The other potentially confusing aspect is what is meant by haploid genome size versus diploid genome size. We consider the haploid genome size to mean the span of one complete set of haploid chromosomes and the diploid genome size to be the span of both haploid copies (total DNA content in one diploid cell). In particular, in a human cell, the haploid genome size is about 3Gbp and the diploid genome size is about 6Gbp. If you sequence a total of 300Gbp for a human genome, that would be about 150Gbp (50x coverage) of the maternal haplotype and about 150Gbp (50x coverage) of the paternal haplotype. But since the heterozygosity rate in humans is so low, the main peak in the distribution would be centered around 100x. However, GenomeScope will still try to fit the 4 peaks, and will set the heterozygous k-mer coverage λ equal to 50x, and thus the homozygous coverage to 2λ = 100x. From this GenomeScope will compute the haploid genome size as the total amount of sequence data (300GB) divided by the homozygous coverage (100x) to report 3Gbp as expected. K-mers with higher coverage are naturally scaled as well: k-mers that occur 200 or 300 times in the k-mer profile (and thus are 2 or 3 copy repeats in the diploid genome, 4 or 6 times in the haploid sequences) are still scaled by 100x to contribute 2 or 3 copies to the estimate. Finally, note that if the two haplotypes have significantly different lengths, then the reported haploid genome size will be the average of the two.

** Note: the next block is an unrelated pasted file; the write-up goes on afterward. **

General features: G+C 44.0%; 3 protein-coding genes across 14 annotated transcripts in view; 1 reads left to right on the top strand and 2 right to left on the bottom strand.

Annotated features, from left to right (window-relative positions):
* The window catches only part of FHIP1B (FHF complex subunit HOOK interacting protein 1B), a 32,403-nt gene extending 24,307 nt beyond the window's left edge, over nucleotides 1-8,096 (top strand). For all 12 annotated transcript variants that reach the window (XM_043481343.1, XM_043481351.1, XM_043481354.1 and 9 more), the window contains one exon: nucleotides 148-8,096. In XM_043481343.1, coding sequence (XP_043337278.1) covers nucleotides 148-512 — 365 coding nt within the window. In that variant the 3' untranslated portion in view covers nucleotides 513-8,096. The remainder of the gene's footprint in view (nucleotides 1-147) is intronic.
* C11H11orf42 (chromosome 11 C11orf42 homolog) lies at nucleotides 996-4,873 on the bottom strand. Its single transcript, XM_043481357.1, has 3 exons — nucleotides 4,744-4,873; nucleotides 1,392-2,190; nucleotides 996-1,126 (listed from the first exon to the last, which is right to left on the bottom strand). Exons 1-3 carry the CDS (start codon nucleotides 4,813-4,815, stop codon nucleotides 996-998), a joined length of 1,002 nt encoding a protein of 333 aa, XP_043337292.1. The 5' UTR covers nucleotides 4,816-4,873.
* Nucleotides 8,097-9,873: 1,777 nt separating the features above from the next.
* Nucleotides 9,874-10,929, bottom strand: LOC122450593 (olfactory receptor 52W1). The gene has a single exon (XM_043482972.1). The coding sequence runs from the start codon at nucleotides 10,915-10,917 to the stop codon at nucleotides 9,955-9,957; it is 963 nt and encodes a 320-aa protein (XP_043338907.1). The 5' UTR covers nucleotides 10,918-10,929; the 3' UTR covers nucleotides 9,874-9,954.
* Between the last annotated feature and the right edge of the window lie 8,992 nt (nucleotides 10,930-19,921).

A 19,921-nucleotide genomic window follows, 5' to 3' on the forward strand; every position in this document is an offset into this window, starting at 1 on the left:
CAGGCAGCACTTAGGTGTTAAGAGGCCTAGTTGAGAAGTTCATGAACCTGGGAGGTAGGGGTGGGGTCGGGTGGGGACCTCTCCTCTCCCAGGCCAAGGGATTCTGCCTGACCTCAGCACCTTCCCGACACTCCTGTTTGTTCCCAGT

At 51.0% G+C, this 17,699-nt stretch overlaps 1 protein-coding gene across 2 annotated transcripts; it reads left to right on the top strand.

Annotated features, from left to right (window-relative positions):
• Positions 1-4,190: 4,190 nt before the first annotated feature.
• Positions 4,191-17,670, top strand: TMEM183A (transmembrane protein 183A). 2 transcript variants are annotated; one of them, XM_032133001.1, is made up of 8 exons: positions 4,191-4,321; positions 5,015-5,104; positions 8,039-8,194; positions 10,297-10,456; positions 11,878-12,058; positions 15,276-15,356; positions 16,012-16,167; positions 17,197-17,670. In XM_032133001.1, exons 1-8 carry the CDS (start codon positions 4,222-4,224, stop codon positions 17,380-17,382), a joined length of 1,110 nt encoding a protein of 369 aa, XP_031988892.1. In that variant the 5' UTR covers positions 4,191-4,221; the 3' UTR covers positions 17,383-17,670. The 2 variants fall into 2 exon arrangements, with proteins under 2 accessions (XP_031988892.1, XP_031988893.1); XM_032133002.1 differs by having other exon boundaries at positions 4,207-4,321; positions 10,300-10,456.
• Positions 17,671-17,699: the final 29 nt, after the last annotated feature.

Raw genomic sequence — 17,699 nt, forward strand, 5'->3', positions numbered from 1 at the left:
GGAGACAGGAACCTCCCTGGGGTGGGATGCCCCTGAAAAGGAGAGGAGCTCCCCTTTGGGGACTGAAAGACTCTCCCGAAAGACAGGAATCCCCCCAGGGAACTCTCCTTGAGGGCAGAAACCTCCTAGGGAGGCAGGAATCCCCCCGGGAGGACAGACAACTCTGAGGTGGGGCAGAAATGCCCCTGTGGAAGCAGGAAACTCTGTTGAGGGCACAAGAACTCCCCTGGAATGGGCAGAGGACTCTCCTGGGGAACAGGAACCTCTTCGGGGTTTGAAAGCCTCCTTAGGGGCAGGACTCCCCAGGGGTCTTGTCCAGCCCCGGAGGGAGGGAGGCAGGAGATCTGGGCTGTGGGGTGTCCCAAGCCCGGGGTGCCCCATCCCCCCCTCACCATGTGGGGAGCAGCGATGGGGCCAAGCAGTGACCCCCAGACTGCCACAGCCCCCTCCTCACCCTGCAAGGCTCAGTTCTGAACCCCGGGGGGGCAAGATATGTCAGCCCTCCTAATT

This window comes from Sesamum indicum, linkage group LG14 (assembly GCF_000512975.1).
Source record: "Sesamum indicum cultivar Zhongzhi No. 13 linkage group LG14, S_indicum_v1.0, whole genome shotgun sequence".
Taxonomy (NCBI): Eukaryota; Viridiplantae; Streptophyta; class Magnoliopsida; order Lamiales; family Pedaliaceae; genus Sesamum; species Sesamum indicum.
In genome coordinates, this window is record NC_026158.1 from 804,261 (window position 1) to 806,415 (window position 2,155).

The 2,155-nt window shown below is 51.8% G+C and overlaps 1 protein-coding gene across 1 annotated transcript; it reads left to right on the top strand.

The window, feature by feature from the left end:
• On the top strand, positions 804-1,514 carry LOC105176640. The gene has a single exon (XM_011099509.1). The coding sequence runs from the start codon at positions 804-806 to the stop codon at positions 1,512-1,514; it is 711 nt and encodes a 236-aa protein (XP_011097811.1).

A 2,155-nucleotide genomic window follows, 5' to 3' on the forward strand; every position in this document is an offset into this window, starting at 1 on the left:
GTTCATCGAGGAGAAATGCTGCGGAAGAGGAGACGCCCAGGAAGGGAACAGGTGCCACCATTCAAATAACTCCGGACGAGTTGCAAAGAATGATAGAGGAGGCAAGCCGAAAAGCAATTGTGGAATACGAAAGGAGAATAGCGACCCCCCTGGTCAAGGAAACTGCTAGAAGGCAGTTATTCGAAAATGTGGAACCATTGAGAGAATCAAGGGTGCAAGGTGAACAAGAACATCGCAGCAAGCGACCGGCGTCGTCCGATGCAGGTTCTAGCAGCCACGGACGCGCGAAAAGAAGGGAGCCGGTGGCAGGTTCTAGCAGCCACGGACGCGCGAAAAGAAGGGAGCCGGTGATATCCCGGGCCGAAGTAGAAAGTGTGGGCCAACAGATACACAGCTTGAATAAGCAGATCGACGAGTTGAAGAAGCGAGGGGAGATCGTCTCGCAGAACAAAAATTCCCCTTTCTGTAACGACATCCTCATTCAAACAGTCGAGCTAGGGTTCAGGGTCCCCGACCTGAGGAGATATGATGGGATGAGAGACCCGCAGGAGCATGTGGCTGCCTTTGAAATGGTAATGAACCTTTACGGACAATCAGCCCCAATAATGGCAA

> Q: Can GenomeScope be used to estimate ploidy, or used with genomes with higher ploidy?
A: Yes, GenomeScope 2.0 is appropriate for genomes up to a hexaploid (6) ploidy level. To estimate ploidy, you can use Smudgeplot, which is another tool we developed. GenomeScope currently does not support genomes that have uneven copy number of their chromosomes, however, such as aneuploid cancer genomes or even unequal numbers of sex chromosomes. In these scenarios the reported heterozygosity rate will represent the fraction of bases that are haploid (copy number 1) versus diploid (copy number 2) as well as any heterozygous positions in the other chromosomes.